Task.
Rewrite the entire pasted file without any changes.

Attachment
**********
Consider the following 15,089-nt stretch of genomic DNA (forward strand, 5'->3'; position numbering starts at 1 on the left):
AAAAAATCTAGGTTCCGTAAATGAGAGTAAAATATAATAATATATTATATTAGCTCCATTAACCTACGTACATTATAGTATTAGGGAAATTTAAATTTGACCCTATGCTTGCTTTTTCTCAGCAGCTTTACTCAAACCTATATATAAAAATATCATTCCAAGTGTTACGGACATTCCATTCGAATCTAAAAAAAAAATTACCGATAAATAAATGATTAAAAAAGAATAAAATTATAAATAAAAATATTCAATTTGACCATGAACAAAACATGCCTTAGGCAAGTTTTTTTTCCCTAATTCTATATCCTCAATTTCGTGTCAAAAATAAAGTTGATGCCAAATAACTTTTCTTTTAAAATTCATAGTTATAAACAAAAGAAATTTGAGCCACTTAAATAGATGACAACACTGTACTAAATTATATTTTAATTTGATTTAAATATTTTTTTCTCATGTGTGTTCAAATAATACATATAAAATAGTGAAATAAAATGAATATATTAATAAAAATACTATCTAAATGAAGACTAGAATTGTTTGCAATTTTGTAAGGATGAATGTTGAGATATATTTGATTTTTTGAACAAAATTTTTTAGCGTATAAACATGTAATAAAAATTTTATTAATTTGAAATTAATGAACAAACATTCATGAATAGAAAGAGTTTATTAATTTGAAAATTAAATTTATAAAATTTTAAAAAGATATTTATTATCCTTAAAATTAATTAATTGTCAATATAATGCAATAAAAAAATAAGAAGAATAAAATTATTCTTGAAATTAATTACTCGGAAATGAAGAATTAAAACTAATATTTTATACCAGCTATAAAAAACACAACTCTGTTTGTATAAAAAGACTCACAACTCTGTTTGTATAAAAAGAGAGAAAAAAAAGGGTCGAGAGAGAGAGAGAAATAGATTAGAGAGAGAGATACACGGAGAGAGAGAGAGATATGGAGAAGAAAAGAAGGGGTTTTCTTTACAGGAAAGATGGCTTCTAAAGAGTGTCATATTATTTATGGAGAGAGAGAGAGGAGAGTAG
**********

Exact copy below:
Consider the following 15,089-nt stretch of genomic DNA (forward strand, 5'->3'; position numbering starts at 1 on the left):
AAAAAATCTAGGTTCCGTAAATGAGAGTAAAATATAATAATATATTATATTAGCTCCATTAACCTACGTACATTATAGTATTAGGGAAATTTAAATTTGACCCTATGCTTGCTTTTTCTCAGCAGCTTTACTCAAACCTATATATAAAAATATCATTCCAAGTGTTACGGACATTCCATTCGAATCTAAAAAAAAAATTACCGATAAATAAATGATTAAAAAAGAATAAAATTATAAATAAAAATATTCAATTTGACCATGAACAAAACATGCCTTAGGCAAGTTTTTTTTCCCTAATTCTATATCCTCAATTTCGTGTCAAAAATAAAGTTGATGCCAAATAACTTTTCTTTTAAAATTCATAGTTATAAACAAAAGAAATTTGAGCCACTTAAATAGATGACAACACTGTACTAAATTATATTTTAATTTGATTTAAATATTTTTTTCTCATGTGTGTTCAAATAATACATATAAAATAGTGAAATAAAATGAATATATTAATAAAAATACTATCTAAATGAAGACTAGAATTGTTTGCAATTTTGTAAGGATGAATGTTGAGATATATTTGATTTTTTGAACAAAATTTTTTAGCGTATAAACATGTAATAAAAATTTTATTAATTTGAAATTAATGAACAAACATTCATGAATAGAAAGAGTTTATTAATTTGAAAATTAAATTTATAAAATTTTAAAAAGATATTTATTATCCTTAAAATTAATTAATTGTCAATATAATGCAATAAAAAAATAAGAAGAATAAAATTATTCTTGAAATTAATTACTCGGAAATGAAGAATTAAAACTAATATTTTATACCAGCTATAAAAAACACAACTCTGTTTGTATAAAAAGACTCACAACTCTGTTTGTATAAAAAGAGAGAAAAAAAAGGGTCGAGAGAGAGAGAGAAATAGATTAGAGAGAGAGATACACGGAGAGAGAGAGAGATATGGAGAAGAAAAGAAGGGGTTTTCTTTACAGGAAAGATGGCTTCTAAAGAGTGTCATATTATTTATGGAGAGAGAGAGAGGAGAGTAG